Cha-Cha Turner is seeing ghosts again. The first time it happened he was a child, just moved into his own room. Back then, there were seven willing witnesses in his watching brothers and sisters. But now he is an old man in his mid-60s, and everyone thinks he should know better. So Cha-Cha is sent by his insurance company to see a psychiatrist.
The eldest of the Turner children, Cha-Cha has always been the responsible one, the surrogate parent to his siblings, the caretaker of, first, his alcoholic father, Francis, and now his ill, bedridden mother, Viola. “You have a position within your family that affords you a lot of respect but not much true friendship, or a sense of individuality,” Cha-Cha’s shrink says to him. “The ghost, or the memory of it, has bothered you your whole life, but it’s also made you feel extraordinary, chosen.”
As Cha-Cha’s psychiatrist encourages him to analyze his past to discover what lies underneath these ghost sightings, Cha-Cha is met with a wide variety of disparagement from his brothers and sisters. They do not see his need for self-discovery. If the psychiatrist “is encouraging you to do anything other than get over it she’s wasting your money,” his next oldest Turner sibling tells him. “And what does it matter to you now, old as you are, that your daddy drank too much and your mama delegated too much onto you?”
Viola, Cha-Cha’s mother immobilized from a stroke, now lives with Cha-Cha and his family. But the second mortgage Viola took out years ago on the Turner family house is coming due, and she doesn’t have the money to pay for it. The Turner siblings call a meeting to decide what to do about the house but, like most families, their meeting ends in disagreement and a desire to eat.
This present-day story of the adult Turner children grappling with the imminent foreclosure of their childhood home is intercut with the story of their parents, Viola and Francis, young and newly married in the South. Here are the careful nuances of married life, sharply observed. Author Angela Flournoy beautifully draws the two major couple relationships: Francis and Viola in the past, their son Cha-Cha and his wife, Tina, in the present.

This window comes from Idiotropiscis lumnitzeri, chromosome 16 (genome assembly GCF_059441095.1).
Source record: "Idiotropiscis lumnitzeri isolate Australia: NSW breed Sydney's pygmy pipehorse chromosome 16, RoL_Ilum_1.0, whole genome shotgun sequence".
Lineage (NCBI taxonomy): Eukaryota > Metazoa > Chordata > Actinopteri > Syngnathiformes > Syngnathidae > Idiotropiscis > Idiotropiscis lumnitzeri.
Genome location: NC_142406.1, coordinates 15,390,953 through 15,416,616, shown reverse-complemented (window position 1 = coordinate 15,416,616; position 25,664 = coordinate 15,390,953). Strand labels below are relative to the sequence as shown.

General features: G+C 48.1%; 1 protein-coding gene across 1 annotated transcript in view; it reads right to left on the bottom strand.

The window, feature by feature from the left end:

For Viola and Francis, the first year of their marriage was fraught with difficulty: After Francis migrated north to Detroit to work—the plan being that he would send money to Viola until he had saved enough for her to move up and join him—Francis did not write home for a whole year. Viola began to believe, as everyone else in the town whispered behind her back, that Francis had abandoned her. Cha-Cha, the eldest, was the only child born at the time; could his ghost be the memory of the experience of all that, we wonder?
Here, too, we have the sharp, indelible moments, specific to each child, that shape his or her perceptions of each parent, each sibling. Cha-Cha’s singular memory of Francis is the moment his father, drunk, peed on his head. But in contrast, Troy, the youngest boy, has a much warmer image of his father: Troy grew up during a stage of Francis’ life where “it was if his father had finally figured out the value of sharing his time with his children.” It is as if each grew up in a different family. And each remembers, too, the small youthful tortures of other siblings, carried into adulthood to overshadow sibling relationships.
Now adults, some siblings have addictions. Some have affairs. Some have children. Some have successful jobs. One has just been evicted and is squatting in the old Turner family house. But all feel the weight of history weighing down on them, making them feel like they should be able to do better, be more. “Remember, Mama and Daddy’s parents and grandparents were sharecroppers,” says one Turner daughter, “and their great-grandparents were probably born slaves . … What’s a big family and crummy job in Detroit when you’re only two generations or so out of the fields?”
This legacy—slavery, Jim Crow, the awful dearth of safe jobs available to black men of Francis’ generation, the legal barriers put in place which prevented blacks from buying property and shunted them into the projects—is one of the many ghosts haunting this novel. Through Flournoy’s depiction of the struggles against racism that Francis and Viola faced, you see what a tremendous achievement it was for a black man and woman to triumph over all this and buy a house, and suddenly the Turner house—the necessity not to lose it—means so much more.
“You can’t talk about the history of Detroit without talking about housing discrimination,” Flournoy acknowledges in her postscript to The Turner House. The story of black Americans of the elder Turners’ generation is the Great Migration north after slavery during Jim Crow; the white flight from the cities where the new blacks settled; and, most damagingly, the shutting out of resources to those newly black areas, cutting their chances of success.
Epic, ambitious and strikingly executed, The Turner House is an impressive debut novel. In the grand tradition of family dramas by the late Bebe Moore Campbell, it is lively and entertaining, with subtle humor and engaging voice. Flournoy manages the difficult feat of skillfully telling the stories of 13 children, their parents and accompanying spouses and love interests in an irresistible style. Here we have a deeply satisfying portrayal of relationships among those to whom we, for better or worse, are related by blood.
Hope Wabuke is a Southern California-based writer and a contributing editor at The Root. Follow her on Twitter.